The two forces at B will cancel, and we are left with a couple of moment P.AC in the plane AC. If we draw three vectors to represent these three couples, they will be perpendicular and proportional to the respective sides of the triangle ABC; hence the third vector is the geometric sum of the other two.
Newtons Second Law asserts that change of momentum is equal to the impulse; this is a statement as to equality of vectors and so implies identity of direction as well as of magnitude.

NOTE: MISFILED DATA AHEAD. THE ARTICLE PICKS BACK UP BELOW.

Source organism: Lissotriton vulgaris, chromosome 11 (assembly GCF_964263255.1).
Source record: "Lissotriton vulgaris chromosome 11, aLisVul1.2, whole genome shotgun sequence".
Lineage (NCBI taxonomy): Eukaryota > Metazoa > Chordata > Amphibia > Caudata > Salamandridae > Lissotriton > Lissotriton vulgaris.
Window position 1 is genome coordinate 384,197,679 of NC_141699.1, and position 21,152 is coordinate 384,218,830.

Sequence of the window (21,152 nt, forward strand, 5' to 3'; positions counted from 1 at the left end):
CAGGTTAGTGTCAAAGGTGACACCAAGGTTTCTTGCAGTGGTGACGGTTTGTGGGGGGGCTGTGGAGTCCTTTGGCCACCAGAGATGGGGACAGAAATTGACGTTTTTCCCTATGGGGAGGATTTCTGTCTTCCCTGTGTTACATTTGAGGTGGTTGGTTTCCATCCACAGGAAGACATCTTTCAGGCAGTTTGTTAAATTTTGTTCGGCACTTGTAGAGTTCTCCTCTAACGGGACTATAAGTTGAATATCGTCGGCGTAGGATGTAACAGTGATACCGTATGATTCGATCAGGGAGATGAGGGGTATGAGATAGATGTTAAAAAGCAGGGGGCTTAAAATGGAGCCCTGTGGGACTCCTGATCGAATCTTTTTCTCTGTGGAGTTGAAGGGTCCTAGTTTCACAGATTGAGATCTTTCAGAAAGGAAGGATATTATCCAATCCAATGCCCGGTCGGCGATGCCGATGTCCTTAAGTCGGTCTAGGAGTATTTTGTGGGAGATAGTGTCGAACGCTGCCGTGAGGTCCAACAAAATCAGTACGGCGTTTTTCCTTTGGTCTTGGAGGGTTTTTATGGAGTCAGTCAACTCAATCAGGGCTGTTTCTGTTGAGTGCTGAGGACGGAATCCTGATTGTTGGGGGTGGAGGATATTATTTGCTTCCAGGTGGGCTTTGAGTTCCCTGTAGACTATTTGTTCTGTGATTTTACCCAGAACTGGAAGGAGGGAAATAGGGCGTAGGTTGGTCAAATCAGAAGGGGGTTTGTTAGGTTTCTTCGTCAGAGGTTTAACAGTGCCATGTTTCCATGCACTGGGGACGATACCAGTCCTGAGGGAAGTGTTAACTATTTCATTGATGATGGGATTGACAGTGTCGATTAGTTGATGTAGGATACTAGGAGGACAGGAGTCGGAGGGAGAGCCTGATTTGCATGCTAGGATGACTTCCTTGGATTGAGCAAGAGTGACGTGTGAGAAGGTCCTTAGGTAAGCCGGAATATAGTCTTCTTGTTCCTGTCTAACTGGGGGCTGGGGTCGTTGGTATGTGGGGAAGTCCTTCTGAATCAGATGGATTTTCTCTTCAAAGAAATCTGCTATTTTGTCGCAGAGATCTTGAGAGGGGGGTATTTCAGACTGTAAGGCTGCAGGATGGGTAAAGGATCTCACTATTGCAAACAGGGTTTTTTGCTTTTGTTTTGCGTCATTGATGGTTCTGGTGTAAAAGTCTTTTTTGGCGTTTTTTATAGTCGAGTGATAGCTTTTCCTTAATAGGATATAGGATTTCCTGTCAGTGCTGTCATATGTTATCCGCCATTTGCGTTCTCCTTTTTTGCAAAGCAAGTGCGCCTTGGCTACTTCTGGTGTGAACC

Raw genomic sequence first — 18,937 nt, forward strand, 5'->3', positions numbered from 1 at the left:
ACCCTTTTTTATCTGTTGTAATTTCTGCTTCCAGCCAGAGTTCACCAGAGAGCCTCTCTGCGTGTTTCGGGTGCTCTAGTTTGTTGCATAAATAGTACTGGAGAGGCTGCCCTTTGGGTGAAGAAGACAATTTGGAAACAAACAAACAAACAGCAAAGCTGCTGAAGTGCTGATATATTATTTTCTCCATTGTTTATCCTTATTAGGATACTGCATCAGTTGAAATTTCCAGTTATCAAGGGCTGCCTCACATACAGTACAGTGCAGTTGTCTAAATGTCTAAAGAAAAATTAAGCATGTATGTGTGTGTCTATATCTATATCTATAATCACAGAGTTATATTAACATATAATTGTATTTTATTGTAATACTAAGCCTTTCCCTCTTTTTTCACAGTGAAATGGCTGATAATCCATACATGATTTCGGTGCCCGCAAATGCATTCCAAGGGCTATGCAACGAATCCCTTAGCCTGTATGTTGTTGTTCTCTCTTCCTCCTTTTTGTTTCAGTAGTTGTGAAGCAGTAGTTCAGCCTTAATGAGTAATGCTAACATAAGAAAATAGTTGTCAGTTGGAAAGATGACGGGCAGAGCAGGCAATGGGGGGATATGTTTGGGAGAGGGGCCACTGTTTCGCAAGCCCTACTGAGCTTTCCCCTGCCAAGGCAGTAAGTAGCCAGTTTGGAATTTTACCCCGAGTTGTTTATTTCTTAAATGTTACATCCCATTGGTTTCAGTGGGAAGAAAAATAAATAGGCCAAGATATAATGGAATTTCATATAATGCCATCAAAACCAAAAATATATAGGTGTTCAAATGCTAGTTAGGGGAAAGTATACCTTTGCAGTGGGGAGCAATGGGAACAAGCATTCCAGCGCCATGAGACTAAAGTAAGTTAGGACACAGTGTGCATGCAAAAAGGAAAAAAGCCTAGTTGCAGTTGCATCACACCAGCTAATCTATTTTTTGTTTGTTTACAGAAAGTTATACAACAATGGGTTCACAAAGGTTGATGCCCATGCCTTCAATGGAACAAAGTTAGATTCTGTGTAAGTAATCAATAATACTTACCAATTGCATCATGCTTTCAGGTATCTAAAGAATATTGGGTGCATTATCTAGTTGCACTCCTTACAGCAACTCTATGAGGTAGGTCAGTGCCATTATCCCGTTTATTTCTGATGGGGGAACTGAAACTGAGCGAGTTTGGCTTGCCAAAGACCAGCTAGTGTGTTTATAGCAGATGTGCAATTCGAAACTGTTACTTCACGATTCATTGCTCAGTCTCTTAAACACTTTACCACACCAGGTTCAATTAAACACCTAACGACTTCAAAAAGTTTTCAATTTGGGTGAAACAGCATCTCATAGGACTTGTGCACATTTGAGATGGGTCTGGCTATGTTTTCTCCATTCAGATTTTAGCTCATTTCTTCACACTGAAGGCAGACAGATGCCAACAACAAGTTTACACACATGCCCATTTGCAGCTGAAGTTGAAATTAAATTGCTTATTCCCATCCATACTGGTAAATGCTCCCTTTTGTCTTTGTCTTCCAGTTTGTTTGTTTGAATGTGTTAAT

These may be compared and contrasted with such quaternion formulae as S(VabVcd) =SadSbc-SacSbd dSabc = aSbcd - bScda+cSadb where a, b, c, d denote arbitrary vectors.
In particular, we infer that couples of the same moment in parallel planes are equivalent; and that couples in any two planes may be compounded by geometrical addition of the corresponding vectors.
A cyclic convolution requires that the lengths of the input vectors are identical.